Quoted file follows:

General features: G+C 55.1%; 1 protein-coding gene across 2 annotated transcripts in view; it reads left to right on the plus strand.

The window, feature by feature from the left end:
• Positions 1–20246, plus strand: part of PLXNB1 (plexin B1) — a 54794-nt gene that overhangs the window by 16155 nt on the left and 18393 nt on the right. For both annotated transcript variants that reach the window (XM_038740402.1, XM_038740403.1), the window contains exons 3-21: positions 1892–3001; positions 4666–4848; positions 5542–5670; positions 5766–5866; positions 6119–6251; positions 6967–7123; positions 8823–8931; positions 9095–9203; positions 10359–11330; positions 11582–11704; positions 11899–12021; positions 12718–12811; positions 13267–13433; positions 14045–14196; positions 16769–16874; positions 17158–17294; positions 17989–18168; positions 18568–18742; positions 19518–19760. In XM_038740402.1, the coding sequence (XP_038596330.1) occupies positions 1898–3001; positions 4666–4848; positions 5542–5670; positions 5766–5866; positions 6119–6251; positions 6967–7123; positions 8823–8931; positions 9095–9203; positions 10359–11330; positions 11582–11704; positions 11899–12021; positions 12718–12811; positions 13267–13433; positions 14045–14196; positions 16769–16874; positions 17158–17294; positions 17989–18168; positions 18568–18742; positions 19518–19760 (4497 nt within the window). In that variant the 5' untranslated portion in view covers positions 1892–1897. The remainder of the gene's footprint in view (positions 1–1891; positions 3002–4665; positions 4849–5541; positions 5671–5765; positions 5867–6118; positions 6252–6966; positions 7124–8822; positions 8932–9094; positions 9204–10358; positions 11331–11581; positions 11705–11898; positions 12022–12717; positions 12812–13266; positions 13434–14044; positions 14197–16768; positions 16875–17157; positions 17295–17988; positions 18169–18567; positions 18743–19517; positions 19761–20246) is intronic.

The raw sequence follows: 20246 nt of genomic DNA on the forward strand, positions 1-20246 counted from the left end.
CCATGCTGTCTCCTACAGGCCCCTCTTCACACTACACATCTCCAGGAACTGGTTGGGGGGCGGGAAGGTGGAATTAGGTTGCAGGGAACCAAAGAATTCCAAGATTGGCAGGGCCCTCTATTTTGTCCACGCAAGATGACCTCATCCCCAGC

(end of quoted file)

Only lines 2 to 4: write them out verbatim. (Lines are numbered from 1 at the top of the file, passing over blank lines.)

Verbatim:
The window, feature by feature from the left end:
• Positions 1–20246, plus strand: part of PLXNB1 (plexin B1) — a 54794-nt gene that overhangs the window by 16155 nt on the left and 18393 nt on the right. For both annotated transcript variants that reach the window (XM_038740402.1, XM_038740403.1), the window contains exons 3-21: positions 1892–3001; positions 4666–4848; positions 5542–5670; positions 5766–5866; positions 6119–6251; positions 6967–7123; positions 8823–8931; positions 9095–9203; positions 10359–11330; positions 11582–11704; positions 11899–12021; positions 12718–12811; positions 13267–13433; positions 14045–14196; positions 16769–16874; positions 17158–17294; positions 17989–18168; positions 18568–18742; positions 19518–19760. In XM_038740402.1, the coding sequence (XP_038596330.1) occupies positions 1898–3001; positions 4666–4848; positions 5542–5670; positions 5766–5866; positions 6119–6251; positions 6967–7123; positions 8823–8931; positions 9095–9203; positions 10359–11330; positions 11582–11704; positions 11899–12021; positions 12718–12811; positions 13267–13433; positions 14045–14196; positions 16769–16874; positions 17158–17294; positions 17989–18168; positions 18568–18742; positions 19518–19760 (4497 nt within the window). In that variant the 5' untranslated portion in view covers positions 1892–1897. The remainder of the gene's footprint in view (positions 1–1891; positions 3002–4665; positions 4849–5541; positions 5671–5765; positions 5867–6118; positions 6252–6966; positions 7124–8822; positions 8932–9094; positions 9204–10358; positions 11331–11581; positions 11705–11898; positions 12022–12717; positions 12812–13266; positions 13434–14044; positions 14197–16768; positions 16875–17157; positions 17295–17988; positions 18169–18567; positions 18743–19517; positions 19761–20246) is intronic.

The raw sequence follows: 20246 nt of genomic DNA on the forward strand, positions 1-20246 counted from the left end.